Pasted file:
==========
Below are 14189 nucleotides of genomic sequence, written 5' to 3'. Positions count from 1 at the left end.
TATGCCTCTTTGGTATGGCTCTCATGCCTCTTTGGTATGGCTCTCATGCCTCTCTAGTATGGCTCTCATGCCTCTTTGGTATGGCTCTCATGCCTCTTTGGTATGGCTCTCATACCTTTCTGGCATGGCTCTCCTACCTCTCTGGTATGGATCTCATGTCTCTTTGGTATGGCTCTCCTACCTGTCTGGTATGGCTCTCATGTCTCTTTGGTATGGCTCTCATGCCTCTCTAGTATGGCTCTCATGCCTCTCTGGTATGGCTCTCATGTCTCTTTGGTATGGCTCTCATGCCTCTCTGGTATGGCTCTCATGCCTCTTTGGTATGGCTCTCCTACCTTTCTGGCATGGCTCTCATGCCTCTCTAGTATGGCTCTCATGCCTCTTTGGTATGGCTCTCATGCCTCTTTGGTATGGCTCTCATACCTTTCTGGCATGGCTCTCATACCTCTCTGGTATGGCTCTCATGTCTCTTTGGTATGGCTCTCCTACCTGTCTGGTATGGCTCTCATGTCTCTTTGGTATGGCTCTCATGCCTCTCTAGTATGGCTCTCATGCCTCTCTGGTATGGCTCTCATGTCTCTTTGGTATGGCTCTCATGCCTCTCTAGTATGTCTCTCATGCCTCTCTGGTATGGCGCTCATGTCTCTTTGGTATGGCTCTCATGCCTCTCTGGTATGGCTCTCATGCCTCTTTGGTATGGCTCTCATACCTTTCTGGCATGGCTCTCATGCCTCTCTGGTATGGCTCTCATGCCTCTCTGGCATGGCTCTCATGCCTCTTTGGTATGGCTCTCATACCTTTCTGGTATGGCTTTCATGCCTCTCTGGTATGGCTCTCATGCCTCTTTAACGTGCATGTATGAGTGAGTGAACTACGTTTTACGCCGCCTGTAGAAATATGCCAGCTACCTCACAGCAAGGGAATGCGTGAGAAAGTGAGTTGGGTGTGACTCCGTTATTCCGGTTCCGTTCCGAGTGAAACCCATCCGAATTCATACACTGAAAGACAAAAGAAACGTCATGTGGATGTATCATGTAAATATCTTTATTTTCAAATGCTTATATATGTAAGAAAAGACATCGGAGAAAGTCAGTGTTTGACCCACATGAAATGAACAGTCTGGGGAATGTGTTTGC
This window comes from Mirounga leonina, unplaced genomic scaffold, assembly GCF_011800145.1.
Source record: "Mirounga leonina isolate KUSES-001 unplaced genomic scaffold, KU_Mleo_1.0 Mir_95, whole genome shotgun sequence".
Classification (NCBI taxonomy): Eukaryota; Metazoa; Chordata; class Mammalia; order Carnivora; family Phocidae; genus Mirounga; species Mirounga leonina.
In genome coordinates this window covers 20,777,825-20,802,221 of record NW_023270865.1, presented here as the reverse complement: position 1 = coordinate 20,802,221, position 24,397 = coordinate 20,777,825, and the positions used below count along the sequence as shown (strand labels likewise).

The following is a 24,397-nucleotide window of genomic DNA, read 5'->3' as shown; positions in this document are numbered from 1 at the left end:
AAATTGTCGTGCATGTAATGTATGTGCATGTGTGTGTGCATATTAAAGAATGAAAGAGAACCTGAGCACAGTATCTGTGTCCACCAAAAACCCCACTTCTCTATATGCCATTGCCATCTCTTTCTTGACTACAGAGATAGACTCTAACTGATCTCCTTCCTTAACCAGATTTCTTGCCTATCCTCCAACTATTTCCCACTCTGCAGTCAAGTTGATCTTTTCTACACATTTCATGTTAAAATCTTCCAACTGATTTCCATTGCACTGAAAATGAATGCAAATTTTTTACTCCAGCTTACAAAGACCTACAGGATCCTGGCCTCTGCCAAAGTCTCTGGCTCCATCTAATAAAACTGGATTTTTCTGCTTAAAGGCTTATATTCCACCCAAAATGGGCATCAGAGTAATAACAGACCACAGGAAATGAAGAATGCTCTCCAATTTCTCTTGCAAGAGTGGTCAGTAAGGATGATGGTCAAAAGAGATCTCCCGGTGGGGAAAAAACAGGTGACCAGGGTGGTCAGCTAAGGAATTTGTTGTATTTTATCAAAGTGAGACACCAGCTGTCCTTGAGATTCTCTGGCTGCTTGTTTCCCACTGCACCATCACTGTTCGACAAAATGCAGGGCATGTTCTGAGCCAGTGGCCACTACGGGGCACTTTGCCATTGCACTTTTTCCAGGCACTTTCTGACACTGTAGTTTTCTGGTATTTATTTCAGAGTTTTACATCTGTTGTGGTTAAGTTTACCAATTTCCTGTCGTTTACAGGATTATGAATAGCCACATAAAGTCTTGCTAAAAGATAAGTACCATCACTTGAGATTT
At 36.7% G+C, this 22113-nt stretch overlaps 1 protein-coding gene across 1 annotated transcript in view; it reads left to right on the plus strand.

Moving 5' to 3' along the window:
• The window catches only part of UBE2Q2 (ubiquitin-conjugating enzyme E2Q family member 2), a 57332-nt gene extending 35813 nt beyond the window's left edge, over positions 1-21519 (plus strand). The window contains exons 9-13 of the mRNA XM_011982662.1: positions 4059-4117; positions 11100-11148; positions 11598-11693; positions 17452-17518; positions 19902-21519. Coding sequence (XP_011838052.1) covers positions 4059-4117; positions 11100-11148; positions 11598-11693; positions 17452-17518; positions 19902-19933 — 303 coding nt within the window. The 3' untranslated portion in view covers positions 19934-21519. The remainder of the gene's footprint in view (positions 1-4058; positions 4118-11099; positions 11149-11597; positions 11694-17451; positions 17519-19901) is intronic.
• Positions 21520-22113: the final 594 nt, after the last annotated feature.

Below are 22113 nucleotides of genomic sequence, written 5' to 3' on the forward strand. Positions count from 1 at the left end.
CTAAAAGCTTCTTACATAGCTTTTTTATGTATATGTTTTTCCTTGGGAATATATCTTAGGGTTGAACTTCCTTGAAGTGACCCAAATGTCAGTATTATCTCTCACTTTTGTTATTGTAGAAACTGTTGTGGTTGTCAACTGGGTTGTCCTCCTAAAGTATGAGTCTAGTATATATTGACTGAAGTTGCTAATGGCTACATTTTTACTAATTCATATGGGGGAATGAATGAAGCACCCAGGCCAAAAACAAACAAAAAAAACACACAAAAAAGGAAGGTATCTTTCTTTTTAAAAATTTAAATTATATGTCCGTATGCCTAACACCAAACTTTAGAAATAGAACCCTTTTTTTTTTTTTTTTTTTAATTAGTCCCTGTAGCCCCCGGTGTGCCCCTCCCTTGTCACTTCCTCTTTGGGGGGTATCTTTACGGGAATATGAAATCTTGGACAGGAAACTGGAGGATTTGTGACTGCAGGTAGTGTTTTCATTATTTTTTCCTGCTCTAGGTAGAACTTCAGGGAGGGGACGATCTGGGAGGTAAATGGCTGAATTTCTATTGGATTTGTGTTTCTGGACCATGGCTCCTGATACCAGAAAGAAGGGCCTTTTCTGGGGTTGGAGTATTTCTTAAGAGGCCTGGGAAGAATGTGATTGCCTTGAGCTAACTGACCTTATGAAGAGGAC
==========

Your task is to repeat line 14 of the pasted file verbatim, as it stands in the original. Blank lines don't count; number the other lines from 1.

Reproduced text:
CTAAAAGCTTCTTACATAGCTTTTTTATGTATATGTTTTTCCTTGGGAATATATCTTAGGGTTGAACTTCCTTGAAGTGACCCAAATGTCAGTATTATCTCTCACTTTTGTTATTGTAGAAACTGTTGTGGTTGTCAACTGGGTTGTCCTCCTAAAGTATGAGTCTAGTATATATTGACTGAAGTTGCTAATGGCTACATTTTTACTAATTCATATGGGGGAATGAATGAAGCACCCAGGCCAAAAACAAACAAAAAAAACACACAAAAAAGGAAGGTATCTTTCTTTTTAAAAATTTAAATTATATGTCCGTATGCCTAACACCAAACTTTAGAAATAGAACCCTTTTTTTTTTTTTTTTTTTAATTAGTCCCTGTAGCCCCCGGTGTGCCCCTCCCTTGTCACTTCCTCTTTGGGGGGTATCTTTACGGGAATATGAAATCTTGGACAGGAAACTGGAGGATTTGTGACTGCAGGTAGTGTTTTCATTATTTTTTCCTGCTCTAGGTAGAACTTCAGGGAGGGGACGATCTGGGAGGTAAATGGCTGAATTTCTATTGGATTTGTGTTTCTGGACCATGGCTCCTGATACCAGAAAGAAGGGCCTTTTCTGGGGTTGGAGTATTTCTTAAGAGGCCTGGGAAGAATGTGATTGCCTTGAGCTAACTGACCTTATGAAGAGGAC